Heidi Stevens: In an age of perfection, why failure may be the best thing that can happen to our kids

Heidi Stevens, Tribune News Service on

Published in Lifestyles

Michelle Icard has written a kind and important book about failing.

“For kids to learn from their failures, they must trust adults enough to stop hiding them from us,” Icard writes. “And for that to happen, adults must stop judging kids for messing up in the first place.”

Because when handled with care, failure can be a road map to a better, truer place than anywhere perfection would have taken us.

The book is called “Eight Setbacks That Can Make a Child a Success: What to Do and What to Say to Turn ‘Failures’ into Character-Building Moments.” It’s Icard’s third book, after “Middle School Makeover” and “Fourteen Talks by Age Fourteen.”

It’s both a breath of fresh air and a soft place to land, in a culture that can easily make both parents and kids feel like anything less than perfection is a little pathetic — from the photo you posted on your Instagram story to the GPA that’s either opening doors to your future, or slamming them in your face.

“We owe it to ourselves and our kids to stop thinking about failures as conclusions and begin to frame failures as character builders,” Icard writes.


“Because here’s the thing: Failure isn’t the worst thing that can happen to your kids. Often, it’s one of the best. Young adolescents learning how to become adults need to figure out their own boundaries, values and motivations. Failing is a great way to do that.”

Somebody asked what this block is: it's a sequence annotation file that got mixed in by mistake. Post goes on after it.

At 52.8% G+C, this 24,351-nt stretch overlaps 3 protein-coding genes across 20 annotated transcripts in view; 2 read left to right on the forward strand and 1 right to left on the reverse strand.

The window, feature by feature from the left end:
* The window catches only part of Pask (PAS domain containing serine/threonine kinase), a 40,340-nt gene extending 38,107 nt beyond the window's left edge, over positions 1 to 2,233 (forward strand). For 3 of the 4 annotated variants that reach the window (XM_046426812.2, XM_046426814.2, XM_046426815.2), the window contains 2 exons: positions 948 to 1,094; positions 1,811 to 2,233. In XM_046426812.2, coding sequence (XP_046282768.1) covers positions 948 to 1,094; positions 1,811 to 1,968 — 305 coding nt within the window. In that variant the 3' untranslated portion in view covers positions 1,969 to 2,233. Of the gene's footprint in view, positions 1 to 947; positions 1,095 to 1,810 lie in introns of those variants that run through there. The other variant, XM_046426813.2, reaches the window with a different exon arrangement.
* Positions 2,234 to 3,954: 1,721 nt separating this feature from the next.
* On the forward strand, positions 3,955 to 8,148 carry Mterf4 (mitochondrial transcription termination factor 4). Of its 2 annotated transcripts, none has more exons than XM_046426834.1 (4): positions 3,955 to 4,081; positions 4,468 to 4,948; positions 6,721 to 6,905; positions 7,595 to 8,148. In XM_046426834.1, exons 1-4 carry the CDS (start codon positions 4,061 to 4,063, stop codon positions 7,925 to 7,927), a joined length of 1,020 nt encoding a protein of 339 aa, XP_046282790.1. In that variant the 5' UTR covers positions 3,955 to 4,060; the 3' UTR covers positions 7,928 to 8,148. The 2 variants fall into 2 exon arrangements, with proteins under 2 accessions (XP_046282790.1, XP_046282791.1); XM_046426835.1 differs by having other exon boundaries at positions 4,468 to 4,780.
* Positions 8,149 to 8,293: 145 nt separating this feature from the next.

The book is organized into eight archetypal failures. Failure to follow the rules: the rebel. Failure to take care of their body: the daredevil. Failure to perform well in school: the misfit. Failure to show concern for others: the ego. Failure to connect with peers: the loner. Failure to handle their feelings: the sensitive one. Failure to get along with their family: the black sheep. Failure to believe in oneself: the benchwarmer.

Within each chapter, Icard offers guidance on how to gather the truth about the failure at hand, affirm your child while also holding them accountable, triage their fears and yours, rebuild trust and, eventually, find a silver lining in it all.

The sample failures, all based on real families’ experiences (including one of Icard’s children, who she keeps anonymous), include underage binge drinking, poor grades, mistreating friends, disrespecting family members’ stuff, getting suspended and more.


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